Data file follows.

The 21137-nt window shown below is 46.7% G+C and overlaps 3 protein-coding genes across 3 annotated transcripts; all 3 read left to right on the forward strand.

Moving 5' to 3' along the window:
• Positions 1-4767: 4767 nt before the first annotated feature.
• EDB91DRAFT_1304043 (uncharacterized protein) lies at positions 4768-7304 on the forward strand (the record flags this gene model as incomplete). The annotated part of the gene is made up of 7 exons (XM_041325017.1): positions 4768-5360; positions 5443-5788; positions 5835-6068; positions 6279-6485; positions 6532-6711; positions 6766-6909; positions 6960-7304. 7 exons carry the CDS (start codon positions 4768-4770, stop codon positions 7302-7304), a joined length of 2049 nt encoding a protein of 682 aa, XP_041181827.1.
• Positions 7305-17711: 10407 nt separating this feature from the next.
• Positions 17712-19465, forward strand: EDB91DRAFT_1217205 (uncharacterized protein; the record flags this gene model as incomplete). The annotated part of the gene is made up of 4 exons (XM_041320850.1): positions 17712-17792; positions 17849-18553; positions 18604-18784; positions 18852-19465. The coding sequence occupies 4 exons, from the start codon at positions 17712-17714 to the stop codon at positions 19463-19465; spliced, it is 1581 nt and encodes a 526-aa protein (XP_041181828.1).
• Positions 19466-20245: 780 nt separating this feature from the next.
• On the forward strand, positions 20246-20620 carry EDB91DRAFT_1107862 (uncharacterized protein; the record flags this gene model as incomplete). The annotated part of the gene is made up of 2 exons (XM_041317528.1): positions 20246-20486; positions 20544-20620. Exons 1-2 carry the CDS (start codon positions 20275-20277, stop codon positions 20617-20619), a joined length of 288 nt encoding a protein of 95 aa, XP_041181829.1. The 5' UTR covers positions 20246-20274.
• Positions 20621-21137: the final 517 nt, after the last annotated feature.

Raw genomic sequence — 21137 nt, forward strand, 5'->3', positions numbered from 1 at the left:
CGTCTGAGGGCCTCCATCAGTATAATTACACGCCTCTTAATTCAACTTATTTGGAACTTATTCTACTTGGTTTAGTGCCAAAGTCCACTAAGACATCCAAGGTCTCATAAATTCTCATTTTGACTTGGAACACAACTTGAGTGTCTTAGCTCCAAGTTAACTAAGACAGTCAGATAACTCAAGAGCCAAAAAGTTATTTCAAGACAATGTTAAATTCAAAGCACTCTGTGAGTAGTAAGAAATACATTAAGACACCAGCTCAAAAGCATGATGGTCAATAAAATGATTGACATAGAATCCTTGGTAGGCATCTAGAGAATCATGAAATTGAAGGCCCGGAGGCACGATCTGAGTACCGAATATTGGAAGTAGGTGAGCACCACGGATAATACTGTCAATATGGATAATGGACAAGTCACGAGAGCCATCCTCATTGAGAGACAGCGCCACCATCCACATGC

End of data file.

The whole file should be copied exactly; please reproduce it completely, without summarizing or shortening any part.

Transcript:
The 21137-nt window shown below is 46.7% G+C and overlaps 3 protein-coding genes across 3 annotated transcripts; all 3 read left to right on the forward strand.

Moving 5' to 3' along the window:
• Positions 1-4767: 4767 nt before the first annotated feature.
• EDB91DRAFT_1304043 (uncharacterized protein) lies at positions 4768-7304 on the forward strand (the record flags this gene model as incomplete). The annotated part of the gene is made up of 7 exons (XM_041325017.1): positions 4768-5360; positions 5443-5788; positions 5835-6068; positions 6279-6485; positions 6532-6711; positions 6766-6909; positions 6960-7304. 7 exons carry the CDS (start codon positions 4768-4770, stop codon positions 7302-7304), a joined length of 2049 nt encoding a protein of 682 aa, XP_041181827.1.
• Positions 7305-17711: 10407 nt separating this feature from the next.
• Positions 17712-19465, forward strand: EDB91DRAFT_1217205 (uncharacterized protein; the record flags this gene model as incomplete). The annotated part of the gene is made up of 4 exons (XM_041320850.1): positions 17712-17792; positions 17849-18553; positions 18604-18784; positions 18852-19465. The coding sequence occupies 4 exons, from the start codon at positions 17712-17714 to the stop codon at positions 19463-19465; spliced, it is 1581 nt and encodes a 526-aa protein (XP_041181828.1).
• Positions 19466-20245: 780 nt separating this feature from the next.
• On the forward strand, positions 20246-20620 carry EDB91DRAFT_1107862 (uncharacterized protein; the record flags this gene model as incomplete). The annotated part of the gene is made up of 2 exons (XM_041317528.1): positions 20246-20486; positions 20544-20620. Exons 1-2 carry the CDS (start codon positions 20275-20277, stop codon positions 20617-20619), a joined length of 288 nt encoding a protein of 95 aa, XP_041181829.1. The 5' UTR covers positions 20246-20274.
• Positions 20621-21137: the final 517 nt, after the last annotated feature.

Raw genomic sequence — 21137 nt, forward strand, 5'->3', positions numbered from 1 at the left:
CGTCTGAGGGCCTCCATCAGTATAATTACACGCCTCTTAATTCAACTTATTTGGAACTTATTCTACTTGGTTTAGTGCCAAAGTCCACTAAGACATCCAAGGTCTCATAAATTCTCATTTTGACTTGGAACACAACTTGAGTGTCTTAGCTCCAAGTTAACTAAGACAGTCAGATAACTCAAGAGCCAAAAAGTTATTTCAAGACAATGTTAAATTCAAAGCACTCTGTGAGTAGTAAGAAATACATTAAGACACCAGCTCAAAAGCATGATGGTCAATAAAATGATTGACATAGAATCCTTGGTAGGCATCTAGAGAATCATGAAATTGAAGGCCCGGAGGCACGATCTGAGTACCGAATATTGGAAGTAGGTGAGCACCACGGATAATACTGTCAATATGGATAATGGACAAGTCACGAGAGCCATCCTCATTGAGAGACAGCGCCACCATCCACATGC